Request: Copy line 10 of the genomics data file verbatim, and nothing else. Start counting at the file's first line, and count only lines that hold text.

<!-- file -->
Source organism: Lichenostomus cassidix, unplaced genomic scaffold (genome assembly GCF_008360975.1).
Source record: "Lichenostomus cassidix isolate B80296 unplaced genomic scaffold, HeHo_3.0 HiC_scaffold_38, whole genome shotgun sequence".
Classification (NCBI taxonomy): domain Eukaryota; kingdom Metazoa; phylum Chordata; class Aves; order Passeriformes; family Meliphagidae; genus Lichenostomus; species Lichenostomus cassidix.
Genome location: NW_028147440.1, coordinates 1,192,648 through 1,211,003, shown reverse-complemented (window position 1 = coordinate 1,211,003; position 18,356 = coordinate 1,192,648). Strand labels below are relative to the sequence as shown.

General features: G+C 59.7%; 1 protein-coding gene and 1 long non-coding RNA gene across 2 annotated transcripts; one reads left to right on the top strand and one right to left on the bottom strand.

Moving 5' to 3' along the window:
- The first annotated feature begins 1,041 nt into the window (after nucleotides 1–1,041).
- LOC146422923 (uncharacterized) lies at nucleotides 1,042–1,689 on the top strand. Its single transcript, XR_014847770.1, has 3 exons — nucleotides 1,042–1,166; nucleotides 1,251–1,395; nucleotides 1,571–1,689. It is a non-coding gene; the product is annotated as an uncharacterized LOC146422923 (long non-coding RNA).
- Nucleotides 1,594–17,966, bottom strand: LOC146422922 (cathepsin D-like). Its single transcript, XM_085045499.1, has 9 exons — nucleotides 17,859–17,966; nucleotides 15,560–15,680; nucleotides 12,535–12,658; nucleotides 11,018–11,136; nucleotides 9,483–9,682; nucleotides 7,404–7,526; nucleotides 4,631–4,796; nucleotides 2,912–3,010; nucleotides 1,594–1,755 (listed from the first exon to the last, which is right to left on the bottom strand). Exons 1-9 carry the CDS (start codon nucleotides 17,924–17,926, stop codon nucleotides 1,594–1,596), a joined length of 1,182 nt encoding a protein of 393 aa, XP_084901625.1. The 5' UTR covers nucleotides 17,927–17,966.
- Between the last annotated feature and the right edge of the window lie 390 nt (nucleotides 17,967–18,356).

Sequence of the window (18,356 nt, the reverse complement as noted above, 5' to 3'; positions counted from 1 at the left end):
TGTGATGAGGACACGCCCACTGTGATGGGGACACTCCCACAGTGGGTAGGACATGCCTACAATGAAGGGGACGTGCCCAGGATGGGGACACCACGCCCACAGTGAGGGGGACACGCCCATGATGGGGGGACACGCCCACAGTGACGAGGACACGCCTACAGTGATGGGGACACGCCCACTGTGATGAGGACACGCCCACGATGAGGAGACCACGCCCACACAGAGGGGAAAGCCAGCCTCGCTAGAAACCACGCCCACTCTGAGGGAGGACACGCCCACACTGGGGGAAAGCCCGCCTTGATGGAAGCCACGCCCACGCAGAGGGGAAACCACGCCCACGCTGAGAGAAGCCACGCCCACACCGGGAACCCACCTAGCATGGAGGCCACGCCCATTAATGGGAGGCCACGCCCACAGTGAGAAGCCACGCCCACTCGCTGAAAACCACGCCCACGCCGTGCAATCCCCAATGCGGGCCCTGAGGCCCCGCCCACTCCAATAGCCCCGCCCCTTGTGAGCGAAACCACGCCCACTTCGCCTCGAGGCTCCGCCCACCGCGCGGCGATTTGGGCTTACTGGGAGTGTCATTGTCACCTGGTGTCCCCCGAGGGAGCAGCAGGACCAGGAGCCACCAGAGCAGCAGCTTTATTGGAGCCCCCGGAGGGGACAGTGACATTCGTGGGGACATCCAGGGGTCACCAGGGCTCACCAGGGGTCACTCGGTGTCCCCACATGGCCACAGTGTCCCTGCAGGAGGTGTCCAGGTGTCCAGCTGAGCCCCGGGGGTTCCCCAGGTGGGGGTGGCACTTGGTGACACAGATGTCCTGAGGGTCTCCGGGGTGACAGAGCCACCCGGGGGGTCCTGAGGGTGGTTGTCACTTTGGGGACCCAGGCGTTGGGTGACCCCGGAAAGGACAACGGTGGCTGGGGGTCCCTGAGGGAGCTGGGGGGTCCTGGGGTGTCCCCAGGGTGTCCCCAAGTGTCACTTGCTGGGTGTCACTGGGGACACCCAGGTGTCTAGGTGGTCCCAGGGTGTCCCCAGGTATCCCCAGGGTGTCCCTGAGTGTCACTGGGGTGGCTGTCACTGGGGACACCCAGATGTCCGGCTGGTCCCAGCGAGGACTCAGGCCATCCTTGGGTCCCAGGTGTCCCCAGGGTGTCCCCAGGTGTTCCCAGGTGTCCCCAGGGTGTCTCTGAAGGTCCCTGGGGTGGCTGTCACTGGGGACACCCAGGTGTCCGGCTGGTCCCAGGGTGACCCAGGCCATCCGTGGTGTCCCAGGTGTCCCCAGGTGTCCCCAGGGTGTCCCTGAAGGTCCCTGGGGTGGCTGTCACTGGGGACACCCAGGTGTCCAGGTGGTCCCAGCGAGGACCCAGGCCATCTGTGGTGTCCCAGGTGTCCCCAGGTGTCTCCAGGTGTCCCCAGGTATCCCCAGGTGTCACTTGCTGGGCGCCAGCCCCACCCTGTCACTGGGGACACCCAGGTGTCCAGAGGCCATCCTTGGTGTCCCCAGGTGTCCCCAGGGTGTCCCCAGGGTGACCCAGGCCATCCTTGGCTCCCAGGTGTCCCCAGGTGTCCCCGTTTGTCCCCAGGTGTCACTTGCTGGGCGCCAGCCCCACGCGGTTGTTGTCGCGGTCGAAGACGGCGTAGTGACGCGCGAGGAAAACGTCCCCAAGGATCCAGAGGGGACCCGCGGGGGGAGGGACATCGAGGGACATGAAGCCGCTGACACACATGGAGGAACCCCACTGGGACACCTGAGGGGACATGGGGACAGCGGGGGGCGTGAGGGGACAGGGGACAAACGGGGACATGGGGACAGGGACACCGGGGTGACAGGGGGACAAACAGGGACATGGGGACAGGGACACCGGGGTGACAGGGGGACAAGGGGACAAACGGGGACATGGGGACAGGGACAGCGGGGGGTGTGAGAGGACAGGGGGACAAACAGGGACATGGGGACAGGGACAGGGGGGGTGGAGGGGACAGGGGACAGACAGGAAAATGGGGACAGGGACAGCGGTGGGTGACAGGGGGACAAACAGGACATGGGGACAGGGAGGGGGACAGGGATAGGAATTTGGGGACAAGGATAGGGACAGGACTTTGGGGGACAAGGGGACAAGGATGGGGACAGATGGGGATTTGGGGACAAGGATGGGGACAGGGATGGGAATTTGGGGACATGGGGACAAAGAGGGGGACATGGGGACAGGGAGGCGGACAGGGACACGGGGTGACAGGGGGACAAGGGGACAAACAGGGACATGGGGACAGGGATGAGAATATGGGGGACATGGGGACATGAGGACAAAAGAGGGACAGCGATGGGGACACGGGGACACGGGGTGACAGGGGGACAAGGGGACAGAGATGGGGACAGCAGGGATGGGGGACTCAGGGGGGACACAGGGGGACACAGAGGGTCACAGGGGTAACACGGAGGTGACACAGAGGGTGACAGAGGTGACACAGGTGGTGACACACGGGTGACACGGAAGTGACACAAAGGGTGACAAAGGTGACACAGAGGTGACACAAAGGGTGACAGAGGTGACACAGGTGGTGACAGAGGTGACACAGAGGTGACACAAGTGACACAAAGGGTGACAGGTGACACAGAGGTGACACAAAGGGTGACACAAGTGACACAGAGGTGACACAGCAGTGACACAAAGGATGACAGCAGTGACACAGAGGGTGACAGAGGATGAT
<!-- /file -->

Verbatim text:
- Between the last annotated feature and the right edge of the window lie 390 nt (nucleotides 17,967–18,356).